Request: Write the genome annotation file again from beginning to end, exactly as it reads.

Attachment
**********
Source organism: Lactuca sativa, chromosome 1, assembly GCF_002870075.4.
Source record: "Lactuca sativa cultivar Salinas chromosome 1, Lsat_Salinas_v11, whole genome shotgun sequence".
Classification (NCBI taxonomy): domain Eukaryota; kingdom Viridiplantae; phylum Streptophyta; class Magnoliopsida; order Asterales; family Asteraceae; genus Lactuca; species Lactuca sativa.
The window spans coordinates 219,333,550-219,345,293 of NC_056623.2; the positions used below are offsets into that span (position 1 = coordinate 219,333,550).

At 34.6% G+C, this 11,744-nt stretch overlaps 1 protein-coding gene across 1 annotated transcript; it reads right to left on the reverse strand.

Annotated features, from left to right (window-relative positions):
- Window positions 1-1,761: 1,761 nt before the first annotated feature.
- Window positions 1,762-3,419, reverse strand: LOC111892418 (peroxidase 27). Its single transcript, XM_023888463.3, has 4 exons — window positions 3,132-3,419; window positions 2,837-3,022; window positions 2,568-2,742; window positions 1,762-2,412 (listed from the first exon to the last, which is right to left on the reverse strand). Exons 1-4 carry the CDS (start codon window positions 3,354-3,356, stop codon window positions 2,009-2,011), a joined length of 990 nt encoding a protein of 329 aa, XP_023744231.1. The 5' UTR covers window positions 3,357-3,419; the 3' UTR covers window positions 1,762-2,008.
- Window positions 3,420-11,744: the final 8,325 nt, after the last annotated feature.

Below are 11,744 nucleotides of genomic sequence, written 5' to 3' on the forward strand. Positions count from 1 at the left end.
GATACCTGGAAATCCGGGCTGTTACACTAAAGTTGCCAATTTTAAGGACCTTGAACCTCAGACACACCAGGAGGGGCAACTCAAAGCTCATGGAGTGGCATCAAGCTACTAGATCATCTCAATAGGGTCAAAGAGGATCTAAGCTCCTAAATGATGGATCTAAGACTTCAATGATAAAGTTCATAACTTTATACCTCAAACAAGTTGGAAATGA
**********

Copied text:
Source organism: Lactuca sativa, chromosome 1, assembly GCF_002870075.4.
Source record: "Lactuca sativa cultivar Salinas chromosome 1, Lsat_Salinas_v11, whole genome shotgun sequence".
Classification (NCBI taxonomy): domain Eukaryota; kingdom Viridiplantae; phylum Streptophyta; class Magnoliopsida; order Asterales; family Asteraceae; genus Lactuca; species Lactuca sativa.
The window spans coordinates 219,333,550-219,345,293 of NC_056623.2; the positions used below are offsets into that span (position 1 = coordinate 219,333,550).

At 34.6% G+C, this 11,744-nt stretch overlaps 1 protein-coding gene across 1 annotated transcript; it reads right to left on the reverse strand.

Annotated features, from left to right (window-relative positions):
- Window positions 1-1,761: 1,761 nt before the first annotated feature.
- Window positions 1,762-3,419, reverse strand: LOC111892418 (peroxidase 27). Its single transcript, XM_023888463.3, has 4 exons — window positions 3,132-3,419; window positions 2,837-3,022; window positions 2,568-2,742; window positions 1,762-2,412 (listed from the first exon to the last, which is right to left on the reverse strand). Exons 1-4 carry the CDS (start codon window positions 3,354-3,356, stop codon window positions 2,009-2,011), a joined length of 990 nt encoding a protein of 329 aa, XP_023744231.1. The 5' UTR covers window positions 3,357-3,419; the 3' UTR covers window positions 1,762-2,008.
- Window positions 3,420-11,744: the final 8,325 nt, after the last annotated feature.

Below are 11,744 nucleotides of genomic sequence, written 5' to 3' on the forward strand. Positions count from 1 at the left end.
GATACCTGGAAATCCGGGCTGTTACACTAAAGTTGCCAATTTTAAGGACCTTGAACCTCAGACACACCAGGAGGGGCAACTCAAAGCTCATGGAGTGGCATCAAGCTACTAGATCATCTCAATAGGGTCAAAGAGGATCTAAGCTCCTAAATGATGGATCTAAGACTTCAATGATAAAGTTCATAACTTTATACCTCAAACAAGTTGGAAATGA